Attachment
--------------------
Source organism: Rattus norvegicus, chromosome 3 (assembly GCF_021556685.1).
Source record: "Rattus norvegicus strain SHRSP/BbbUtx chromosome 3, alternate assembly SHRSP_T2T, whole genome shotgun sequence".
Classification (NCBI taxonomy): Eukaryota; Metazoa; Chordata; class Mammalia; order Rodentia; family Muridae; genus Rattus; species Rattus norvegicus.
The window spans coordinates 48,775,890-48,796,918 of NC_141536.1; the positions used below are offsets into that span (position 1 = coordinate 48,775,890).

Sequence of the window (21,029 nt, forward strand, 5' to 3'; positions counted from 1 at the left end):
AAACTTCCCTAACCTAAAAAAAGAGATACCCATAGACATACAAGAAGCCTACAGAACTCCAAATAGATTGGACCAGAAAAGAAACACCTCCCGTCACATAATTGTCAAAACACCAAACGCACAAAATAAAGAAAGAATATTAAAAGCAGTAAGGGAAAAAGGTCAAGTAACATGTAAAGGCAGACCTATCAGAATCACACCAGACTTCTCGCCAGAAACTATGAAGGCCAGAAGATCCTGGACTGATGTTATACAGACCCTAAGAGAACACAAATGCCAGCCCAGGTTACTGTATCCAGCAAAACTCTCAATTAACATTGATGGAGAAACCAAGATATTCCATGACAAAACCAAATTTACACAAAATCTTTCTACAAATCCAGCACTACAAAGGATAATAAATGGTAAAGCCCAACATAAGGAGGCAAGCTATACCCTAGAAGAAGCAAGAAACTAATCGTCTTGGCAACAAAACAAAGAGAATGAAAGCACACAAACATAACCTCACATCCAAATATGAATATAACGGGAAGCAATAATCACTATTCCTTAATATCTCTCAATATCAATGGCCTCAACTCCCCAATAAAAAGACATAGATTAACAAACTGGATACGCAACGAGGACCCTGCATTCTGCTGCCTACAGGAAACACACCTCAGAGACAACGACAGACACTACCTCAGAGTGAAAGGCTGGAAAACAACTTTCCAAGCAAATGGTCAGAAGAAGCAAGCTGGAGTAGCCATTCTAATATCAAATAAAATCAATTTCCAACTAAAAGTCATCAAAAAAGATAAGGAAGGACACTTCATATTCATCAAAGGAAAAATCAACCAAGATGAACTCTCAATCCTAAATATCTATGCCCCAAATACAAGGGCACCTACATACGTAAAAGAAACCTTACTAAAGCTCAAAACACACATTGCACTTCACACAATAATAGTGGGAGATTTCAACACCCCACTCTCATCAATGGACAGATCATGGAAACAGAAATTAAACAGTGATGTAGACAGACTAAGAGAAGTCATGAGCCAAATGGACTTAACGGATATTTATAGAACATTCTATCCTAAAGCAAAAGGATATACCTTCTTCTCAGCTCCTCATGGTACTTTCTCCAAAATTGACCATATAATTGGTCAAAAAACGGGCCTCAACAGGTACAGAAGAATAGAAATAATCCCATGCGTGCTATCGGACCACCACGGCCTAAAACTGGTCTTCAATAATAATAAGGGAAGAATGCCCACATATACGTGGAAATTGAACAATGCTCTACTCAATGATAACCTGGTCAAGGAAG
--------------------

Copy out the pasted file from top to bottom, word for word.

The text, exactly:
Source organism: Rattus norvegicus, chromosome 3 (assembly GCF_021556685.1).
Source record: "Rattus norvegicus strain SHRSP/BbbUtx chromosome 3, alternate assembly SHRSP_T2T, whole genome shotgun sequence".
Classification (NCBI taxonomy): Eukaryota; Metazoa; Chordata; class Mammalia; order Rodentia; family Muridae; genus Rattus; species Rattus norvegicus.
The window spans coordinates 48,775,890-48,796,918 of NC_141536.1; the positions used below are offsets into that span (position 1 = coordinate 48,775,890).

Sequence of the window (21,029 nt, forward strand, 5' to 3'; positions counted from 1 at the left end):
AAACTTCCCTAACCTAAAAAAAGAGATACCCATAGACATACAAGAAGCCTACAGAACTCCAAATAGATTGGACCAGAAAAGAAACACCTCCCGTCACATAATTGTCAAAACACCAAACGCACAAAATAAAGAAAGAATATTAAAAGCAGTAAGGGAAAAAGGTCAAGTAACATGTAAAGGCAGACCTATCAGAATCACACCAGACTTCTCGCCAGAAACTATGAAGGCCAGAAGATCCTGGACTGATGTTATACAGACCCTAAGAGAACACAAATGCCAGCCCAGGTTACTGTATCCAGCAAAACTCTCAATTAACATTGATGGAGAAACCAAGATATTCCATGACAAAACCAAATTTACACAAAATCTTTCTACAAATCCAGCACTACAAAGGATAATAAATGGTAAAGCCCAACATAAGGAGGCAAGCTATACCCTAGAAGAAGCAAGAAACTAATCGTCTTGGCAACAAAACAAAGAGAATGAAAGCACACAAACATAACCTCACATCCAAATATGAATATAACGGGAAGCAATAATCACTATTCCTTAATATCTCTCAATATCAATGGCCTCAACTCCCCAATAAAAAGACATAGATTAACAAACTGGATACGCAACGAGGACCCTGCATTCTGCTGCCTACAGGAAACACACCTCAGAGACAACGACAGACACTACCTCAGAGTGAAAGGCTGGAAAACAACTTTCCAAGCAAATGGTCAGAAGAAGCAAGCTGGAGTAGCCATTCTAATATCAAATAAAATCAATTTCCAACTAAAAGTCATCAAAAAAGATAAGGAAGGACACTTCATATTCATCAAAGGAAAAATCAACCAAGATGAACTCTCAATCCTAAATATCTATGCCCCAAATACAAGGGCACCTACATACGTAAAAGAAACCTTACTAAAGCTCAAAACACACATTGCACTTCACACAATAATAGTGGGAGATTTCAACACCCCACTCTCATCAATGGACAGATCATGGAAACAGAAATTAAACAGTGATGTAGACAGACTAAGAGAAGTCATGAGCCAAATGGACTTAACGGATATTTATAGAACATTCTATCCTAAAGCAAAAGGATATACCTTCTTCTCAGCTCCTCATGGTACTTTCTCCAAAATTGACCATATAATTGGTCAAAAAACGGGCCTCAACAGGTACAGAAGAATAGAAATAATCCCATGCGTGCTATCGGACCACCACGGCCTAAAACTGGTCTTCAATAATAATAAGGGAAGAATGCCCACATATACGTGGAAATTGAACAATGCTCTACTCAATGATAACCTGGTCAAGGAAG